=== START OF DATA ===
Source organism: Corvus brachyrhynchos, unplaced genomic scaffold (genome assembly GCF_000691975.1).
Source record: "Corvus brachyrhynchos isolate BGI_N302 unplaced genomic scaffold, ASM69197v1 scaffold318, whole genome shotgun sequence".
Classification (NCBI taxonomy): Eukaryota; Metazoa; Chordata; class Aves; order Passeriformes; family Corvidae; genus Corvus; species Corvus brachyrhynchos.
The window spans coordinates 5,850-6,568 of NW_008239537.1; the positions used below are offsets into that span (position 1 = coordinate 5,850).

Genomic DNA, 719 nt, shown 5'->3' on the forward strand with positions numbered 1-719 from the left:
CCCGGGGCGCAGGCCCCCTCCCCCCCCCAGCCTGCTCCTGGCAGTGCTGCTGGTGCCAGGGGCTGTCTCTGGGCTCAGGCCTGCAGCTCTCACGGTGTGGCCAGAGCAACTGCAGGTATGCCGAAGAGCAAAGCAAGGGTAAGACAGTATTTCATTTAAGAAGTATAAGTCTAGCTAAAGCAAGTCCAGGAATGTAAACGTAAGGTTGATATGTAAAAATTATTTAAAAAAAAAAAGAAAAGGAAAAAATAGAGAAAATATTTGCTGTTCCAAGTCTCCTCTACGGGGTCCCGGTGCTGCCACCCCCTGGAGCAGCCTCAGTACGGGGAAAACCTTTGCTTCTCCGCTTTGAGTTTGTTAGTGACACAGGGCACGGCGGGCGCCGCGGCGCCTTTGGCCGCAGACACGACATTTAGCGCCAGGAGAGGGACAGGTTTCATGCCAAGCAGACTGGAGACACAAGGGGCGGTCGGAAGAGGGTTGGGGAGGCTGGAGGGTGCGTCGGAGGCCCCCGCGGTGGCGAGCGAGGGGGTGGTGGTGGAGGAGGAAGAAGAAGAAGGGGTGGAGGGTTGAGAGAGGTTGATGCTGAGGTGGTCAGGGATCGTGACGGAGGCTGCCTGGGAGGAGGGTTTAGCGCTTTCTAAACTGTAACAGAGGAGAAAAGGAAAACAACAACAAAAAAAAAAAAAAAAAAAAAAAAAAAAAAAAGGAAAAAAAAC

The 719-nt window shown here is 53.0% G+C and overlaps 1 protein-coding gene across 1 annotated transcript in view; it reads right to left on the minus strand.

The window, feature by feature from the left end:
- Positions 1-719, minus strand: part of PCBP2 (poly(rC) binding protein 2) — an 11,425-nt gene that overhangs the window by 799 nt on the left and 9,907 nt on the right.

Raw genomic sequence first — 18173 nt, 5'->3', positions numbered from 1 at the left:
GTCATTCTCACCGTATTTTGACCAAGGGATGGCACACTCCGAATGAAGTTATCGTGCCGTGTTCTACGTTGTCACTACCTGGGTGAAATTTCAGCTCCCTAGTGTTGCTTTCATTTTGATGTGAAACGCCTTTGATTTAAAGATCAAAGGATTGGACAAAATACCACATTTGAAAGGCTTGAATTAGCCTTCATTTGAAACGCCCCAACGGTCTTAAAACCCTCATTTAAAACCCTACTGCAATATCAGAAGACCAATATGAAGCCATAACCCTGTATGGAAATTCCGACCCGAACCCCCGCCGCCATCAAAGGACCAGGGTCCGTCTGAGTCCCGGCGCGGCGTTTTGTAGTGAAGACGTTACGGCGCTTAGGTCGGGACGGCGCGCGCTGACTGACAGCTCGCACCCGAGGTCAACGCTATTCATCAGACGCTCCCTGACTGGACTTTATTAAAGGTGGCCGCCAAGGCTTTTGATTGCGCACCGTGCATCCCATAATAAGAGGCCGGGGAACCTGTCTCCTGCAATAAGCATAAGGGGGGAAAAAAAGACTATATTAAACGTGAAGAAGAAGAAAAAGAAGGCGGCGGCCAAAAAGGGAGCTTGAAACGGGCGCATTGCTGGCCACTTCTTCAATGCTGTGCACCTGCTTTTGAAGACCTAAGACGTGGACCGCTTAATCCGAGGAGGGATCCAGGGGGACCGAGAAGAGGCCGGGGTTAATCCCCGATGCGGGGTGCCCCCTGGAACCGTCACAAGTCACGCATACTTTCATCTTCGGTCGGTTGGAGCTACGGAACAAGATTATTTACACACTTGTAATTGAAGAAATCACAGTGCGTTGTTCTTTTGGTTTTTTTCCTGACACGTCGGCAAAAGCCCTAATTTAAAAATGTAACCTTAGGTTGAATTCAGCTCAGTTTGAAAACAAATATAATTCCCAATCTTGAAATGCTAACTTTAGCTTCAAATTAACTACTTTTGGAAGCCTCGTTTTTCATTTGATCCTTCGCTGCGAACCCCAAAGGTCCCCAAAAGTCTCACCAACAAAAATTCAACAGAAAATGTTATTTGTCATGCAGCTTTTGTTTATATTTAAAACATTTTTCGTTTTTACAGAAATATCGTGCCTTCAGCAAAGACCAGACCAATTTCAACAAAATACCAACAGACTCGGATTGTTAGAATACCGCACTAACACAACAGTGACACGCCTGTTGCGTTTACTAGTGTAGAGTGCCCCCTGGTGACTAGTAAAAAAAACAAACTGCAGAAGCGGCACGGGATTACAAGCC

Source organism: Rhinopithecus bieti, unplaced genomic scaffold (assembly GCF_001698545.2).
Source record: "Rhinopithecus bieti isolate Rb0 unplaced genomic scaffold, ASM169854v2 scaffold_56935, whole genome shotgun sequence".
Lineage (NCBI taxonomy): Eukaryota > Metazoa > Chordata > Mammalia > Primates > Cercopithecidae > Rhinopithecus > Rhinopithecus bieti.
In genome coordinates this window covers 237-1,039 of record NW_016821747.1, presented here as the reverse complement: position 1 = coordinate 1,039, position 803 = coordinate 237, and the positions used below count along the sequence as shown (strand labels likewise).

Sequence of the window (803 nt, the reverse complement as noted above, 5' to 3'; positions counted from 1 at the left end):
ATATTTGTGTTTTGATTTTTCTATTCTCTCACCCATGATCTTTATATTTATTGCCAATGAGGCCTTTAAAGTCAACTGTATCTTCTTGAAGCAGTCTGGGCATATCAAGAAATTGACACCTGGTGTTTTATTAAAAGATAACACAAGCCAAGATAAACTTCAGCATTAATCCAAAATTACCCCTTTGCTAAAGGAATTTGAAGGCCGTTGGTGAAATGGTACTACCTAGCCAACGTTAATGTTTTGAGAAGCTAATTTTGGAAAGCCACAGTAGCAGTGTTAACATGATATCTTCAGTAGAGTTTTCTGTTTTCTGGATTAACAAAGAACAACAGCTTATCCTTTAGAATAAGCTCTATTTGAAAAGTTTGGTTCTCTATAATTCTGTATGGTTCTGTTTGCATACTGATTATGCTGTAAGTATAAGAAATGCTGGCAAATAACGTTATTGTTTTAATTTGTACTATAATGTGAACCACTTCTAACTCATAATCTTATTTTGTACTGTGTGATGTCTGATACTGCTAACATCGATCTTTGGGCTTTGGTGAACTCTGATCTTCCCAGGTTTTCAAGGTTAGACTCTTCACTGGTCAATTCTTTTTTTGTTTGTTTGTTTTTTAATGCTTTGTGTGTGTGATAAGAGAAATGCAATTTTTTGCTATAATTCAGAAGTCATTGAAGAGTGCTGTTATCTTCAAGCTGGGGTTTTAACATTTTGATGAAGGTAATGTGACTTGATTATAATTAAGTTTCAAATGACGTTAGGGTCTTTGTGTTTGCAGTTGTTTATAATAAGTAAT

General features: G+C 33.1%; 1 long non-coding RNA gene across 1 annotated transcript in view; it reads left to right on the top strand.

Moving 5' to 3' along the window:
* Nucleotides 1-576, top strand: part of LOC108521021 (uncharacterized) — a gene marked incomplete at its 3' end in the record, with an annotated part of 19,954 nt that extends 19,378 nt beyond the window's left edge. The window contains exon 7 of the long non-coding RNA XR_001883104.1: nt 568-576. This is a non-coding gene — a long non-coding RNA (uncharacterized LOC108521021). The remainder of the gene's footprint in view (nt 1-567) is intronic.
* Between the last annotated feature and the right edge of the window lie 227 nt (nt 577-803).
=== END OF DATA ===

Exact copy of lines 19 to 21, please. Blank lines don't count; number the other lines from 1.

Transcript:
Moving 5' to 3' along the window:
* Nucleotides 1-576, top strand: part of LOC108521021 (uncharacterized) — a gene marked incomplete at its 3' end in the record, with an annotated part of 19,954 nt that extends 19,378 nt beyond the window's left edge. The window contains exon 7 of the long non-coding RNA XR_001883104.1: nt 568-576. This is a non-coding gene — a long non-coding RNA (uncharacterized LOC108521021). The remainder of the gene's footprint in view (nt 1-567) is intronic.
* Between the last annotated feature and the right edge of the window lie 227 nt (nt 577-803).